|Dec-24-03|| ||patzer2: Leko shows how to win with 1. a3 by playing solid developing moves and not trying to push too hard to justify the opening. It's sort of like a "counterpunching" strategy in boxing or "a counter-attack" strategy in soccer. |
Indeed, it is Leko's counter-attack against White's extended center (i.e. moves 12 to 15) that starts the unraveling of black's position. The lesson to me with 1. a3 here is to play it like you were Black trying to simply develop, steal the initiative and counterattack, and not like you have to justify 1. a3 and force an initiative.
|Jun-04-04|| ||Whitehat1963: A top-flight master plays the rarely employed opening of the day! |
|Jul-07-05|| ||schnarre: <patzer2> 1. a3 is perfectly viable with straight-forward play. It's real strength is that it can square off against any Black reply move :I've faced off with conventional 1...e5, 1...d5, & 1...c5 which I play; I've seen hypermodern 1...g6, 1...b6 & the like; & the "outlandish" 1...g5, 1...a5, 1...b5 (surprisingly common) & on one occasion 1...Nh6. The Anderssen has done well for me even in games I've lost.|
|Jul-07-05|| ||fgh: 1. a3 is not a bad move as most people might think. I used to play it in the past, and I had good scores with it.|
|Jul-13-05|| ||schnarre: <fgh> Still play it?|
|Dec-04-11|| ||sevenseaman: Leko plays hardball; a tough win.|
|Dec-04-11|| ||An Englishman: Good Evening: As someone who used to play the Anderssen exclusively, this is all quite familiar. The 1.a3,e5; 2.c4 variation almost always transposes into some byway of the English, as here; after 8.Bg2, we have the English Four Knights 4...d5 main line.|
Leko could have tried 3.d3!? which contains a little trickery: 3...d5?!; 4.cxd5,Nxd5; 5.Nf3,Nf6; 6.g3! combines the Dragon with the Najdorf to good effect. 1.a3,e5; 2.c4,f5 might be the best continuation for Black because after 1.c4,e5; 2.Nc3,f5 White almost never plays a3.
|Dec-04-11|| ||Oceanlake: A reversed Sicilian against a player rated 200 points above you and who routinely plays the Sicilian. Maybe not the best idea.|
|Dec-04-11|| ||FSR: Playing the "White" side of an Open Sicilian a tempo down is about the last thing I'd play against 1.a3. I'd rather play 1...d5, 1...c5, or 1...g6.|
|Dec-04-11|| ||ColeTrane: this game turns into a kind of English Opening, and playing a3 at some point during the English is HIGHLY common. Leko just chooses to do it right off the bat.|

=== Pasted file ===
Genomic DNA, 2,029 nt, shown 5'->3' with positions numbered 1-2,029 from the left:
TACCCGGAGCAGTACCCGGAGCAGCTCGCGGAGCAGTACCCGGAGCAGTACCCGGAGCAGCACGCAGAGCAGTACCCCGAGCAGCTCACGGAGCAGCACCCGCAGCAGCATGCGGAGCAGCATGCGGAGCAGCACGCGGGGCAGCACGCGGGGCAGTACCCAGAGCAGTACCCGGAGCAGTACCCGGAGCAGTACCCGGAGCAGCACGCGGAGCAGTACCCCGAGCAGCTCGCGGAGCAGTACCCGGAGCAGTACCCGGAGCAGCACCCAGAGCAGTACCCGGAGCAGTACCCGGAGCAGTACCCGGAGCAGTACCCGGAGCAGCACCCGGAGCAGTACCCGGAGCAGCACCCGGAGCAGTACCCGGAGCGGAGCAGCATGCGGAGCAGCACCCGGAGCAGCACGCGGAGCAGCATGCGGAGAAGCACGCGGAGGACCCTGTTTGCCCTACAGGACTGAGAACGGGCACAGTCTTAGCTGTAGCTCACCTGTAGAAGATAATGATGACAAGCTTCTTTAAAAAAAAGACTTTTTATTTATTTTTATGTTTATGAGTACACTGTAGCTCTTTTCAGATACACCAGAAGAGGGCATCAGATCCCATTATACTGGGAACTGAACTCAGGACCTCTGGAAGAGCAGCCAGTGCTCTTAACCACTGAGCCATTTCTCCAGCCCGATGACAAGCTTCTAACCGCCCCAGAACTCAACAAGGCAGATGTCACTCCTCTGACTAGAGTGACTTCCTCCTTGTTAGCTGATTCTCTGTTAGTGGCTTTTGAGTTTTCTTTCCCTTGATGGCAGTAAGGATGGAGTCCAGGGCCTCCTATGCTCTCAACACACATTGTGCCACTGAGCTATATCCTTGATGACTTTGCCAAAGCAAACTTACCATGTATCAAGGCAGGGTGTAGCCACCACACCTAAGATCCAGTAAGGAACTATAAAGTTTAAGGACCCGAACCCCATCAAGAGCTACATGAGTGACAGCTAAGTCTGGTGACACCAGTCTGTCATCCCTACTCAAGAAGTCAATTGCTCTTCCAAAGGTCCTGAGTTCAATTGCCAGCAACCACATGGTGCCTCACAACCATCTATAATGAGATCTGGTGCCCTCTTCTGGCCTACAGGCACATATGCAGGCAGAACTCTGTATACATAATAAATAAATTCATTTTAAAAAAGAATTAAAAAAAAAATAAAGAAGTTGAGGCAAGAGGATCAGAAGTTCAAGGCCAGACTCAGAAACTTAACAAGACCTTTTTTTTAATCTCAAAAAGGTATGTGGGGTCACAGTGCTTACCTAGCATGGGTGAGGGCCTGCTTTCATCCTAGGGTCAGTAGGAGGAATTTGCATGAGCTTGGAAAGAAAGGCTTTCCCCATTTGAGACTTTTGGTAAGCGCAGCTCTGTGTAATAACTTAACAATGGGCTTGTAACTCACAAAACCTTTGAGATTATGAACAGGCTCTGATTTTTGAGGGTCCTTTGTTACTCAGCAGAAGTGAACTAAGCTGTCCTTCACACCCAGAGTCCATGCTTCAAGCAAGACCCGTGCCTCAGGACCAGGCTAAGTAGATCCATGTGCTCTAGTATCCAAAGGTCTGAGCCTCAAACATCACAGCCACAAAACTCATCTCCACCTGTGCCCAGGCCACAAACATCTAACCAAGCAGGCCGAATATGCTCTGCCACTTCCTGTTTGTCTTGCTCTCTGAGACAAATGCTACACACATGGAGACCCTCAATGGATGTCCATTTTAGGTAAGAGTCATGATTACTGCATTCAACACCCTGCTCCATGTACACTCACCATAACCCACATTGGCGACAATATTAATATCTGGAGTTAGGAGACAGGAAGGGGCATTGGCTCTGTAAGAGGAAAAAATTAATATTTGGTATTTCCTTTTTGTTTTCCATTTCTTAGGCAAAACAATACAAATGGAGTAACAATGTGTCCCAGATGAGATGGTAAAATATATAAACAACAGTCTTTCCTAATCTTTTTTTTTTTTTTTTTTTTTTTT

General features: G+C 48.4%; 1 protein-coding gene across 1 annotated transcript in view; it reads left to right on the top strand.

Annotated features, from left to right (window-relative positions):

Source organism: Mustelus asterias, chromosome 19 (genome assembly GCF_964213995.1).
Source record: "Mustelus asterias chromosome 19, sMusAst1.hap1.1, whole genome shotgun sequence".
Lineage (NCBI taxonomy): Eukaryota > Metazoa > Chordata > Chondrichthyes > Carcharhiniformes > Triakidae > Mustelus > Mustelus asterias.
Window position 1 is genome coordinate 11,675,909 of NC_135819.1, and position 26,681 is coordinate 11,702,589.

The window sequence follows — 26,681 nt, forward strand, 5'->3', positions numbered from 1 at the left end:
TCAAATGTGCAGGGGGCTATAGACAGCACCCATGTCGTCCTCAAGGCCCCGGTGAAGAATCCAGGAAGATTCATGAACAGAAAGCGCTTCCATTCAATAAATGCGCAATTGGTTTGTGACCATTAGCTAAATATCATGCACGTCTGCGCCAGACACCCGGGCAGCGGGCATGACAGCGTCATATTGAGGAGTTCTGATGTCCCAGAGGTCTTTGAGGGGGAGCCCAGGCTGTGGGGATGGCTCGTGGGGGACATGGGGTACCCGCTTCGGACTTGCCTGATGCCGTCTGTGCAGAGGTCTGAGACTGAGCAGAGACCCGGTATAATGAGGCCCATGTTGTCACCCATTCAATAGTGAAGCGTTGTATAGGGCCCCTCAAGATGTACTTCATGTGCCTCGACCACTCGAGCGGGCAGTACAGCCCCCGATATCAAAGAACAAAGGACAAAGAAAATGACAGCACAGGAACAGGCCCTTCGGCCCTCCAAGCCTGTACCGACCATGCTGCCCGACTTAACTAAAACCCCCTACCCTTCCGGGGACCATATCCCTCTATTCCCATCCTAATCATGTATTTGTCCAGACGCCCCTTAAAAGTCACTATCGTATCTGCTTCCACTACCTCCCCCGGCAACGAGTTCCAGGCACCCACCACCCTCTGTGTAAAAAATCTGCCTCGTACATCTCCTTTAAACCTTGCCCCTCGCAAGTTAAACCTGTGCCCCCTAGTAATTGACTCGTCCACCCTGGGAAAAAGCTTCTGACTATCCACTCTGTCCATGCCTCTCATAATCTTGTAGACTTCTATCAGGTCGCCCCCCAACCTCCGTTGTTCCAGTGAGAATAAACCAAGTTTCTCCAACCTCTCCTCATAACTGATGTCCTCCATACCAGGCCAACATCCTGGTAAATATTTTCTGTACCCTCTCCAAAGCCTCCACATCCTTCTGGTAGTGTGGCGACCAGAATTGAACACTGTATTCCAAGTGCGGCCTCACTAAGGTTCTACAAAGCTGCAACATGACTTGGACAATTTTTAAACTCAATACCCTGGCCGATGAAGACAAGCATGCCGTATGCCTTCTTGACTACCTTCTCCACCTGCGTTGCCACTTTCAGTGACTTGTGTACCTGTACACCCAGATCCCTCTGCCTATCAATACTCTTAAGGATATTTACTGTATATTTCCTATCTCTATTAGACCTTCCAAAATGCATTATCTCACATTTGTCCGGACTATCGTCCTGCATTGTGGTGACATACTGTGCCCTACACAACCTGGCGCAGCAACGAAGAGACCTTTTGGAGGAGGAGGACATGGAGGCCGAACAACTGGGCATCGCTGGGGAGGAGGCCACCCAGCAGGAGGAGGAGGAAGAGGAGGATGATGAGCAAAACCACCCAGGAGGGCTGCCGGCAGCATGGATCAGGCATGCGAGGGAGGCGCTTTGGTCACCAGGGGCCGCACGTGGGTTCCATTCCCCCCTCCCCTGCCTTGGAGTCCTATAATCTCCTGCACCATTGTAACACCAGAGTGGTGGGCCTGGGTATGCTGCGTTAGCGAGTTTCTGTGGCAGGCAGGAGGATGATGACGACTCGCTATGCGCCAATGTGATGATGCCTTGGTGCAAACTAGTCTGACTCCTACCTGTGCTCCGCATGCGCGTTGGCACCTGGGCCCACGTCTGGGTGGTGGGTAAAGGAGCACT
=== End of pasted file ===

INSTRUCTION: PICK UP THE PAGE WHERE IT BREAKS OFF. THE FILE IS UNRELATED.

|Dec-04-11|| ||FSR: <An Englishman: ... 1.a3,e5; 2.c4,f5 might be the best continuation for Black because after 1.c4,e5; 2.Nc3,f5 White almost never plays a3.>|
White can play the Tal Gambit (1.e4 c5 2.f4 d5! 3.exd5 Nf6) with reversed colors and the extra tempo a3 by playing 3.d4. If Black accepts it with 3...exd4 4.Nf3, White is happy that 4...Bb4+, as in the main line against the regular Tal Gambit, is impossible.
|Dec-04-11|| ||Penguincw: Everything on the white side is well together.|
|Dec-04-11|| ||erniecohen: This game is not quite what it appears.
First, 29. c1 was a massive blunder; 29... xf2 starts a mating attack that will force white to give up his , e.g. 30. d3 xg2+ 31. xg2 d5+ 32. g1 f3.
Second, white missed two earlier wins:
- 26. e6 f6 27. xc6 xc6 28. b7d8
- 23. xd8 xd8 24. c1.
|Dec-04-11|| ||erniecohen: Since I don't know where else to gripe about opening-of-the-day choices, I have to say, the Gedult attack? seriously?|
|Dec-04-11|| ||lemaire90: This opening is basically a reverse silician dragon, isn't it ?|
|Dec-04-11|| ||LoveThatJoker: Wow! What a game! Tactics, tactics, tac-tics! :)
|Dec-04-11|| ||Magic Castle: 1. a3 as a first move gives black the initiative to chose whether to go for a King or Queen pawn opening. So there is nothing spectacular to it. After 1. a3, it is now white who would play the role of black. Its the same move as 1. Nf3. No big deal or impact on the game favorable to white. In short it is a mere wait and see move and in my opinion a weak one.|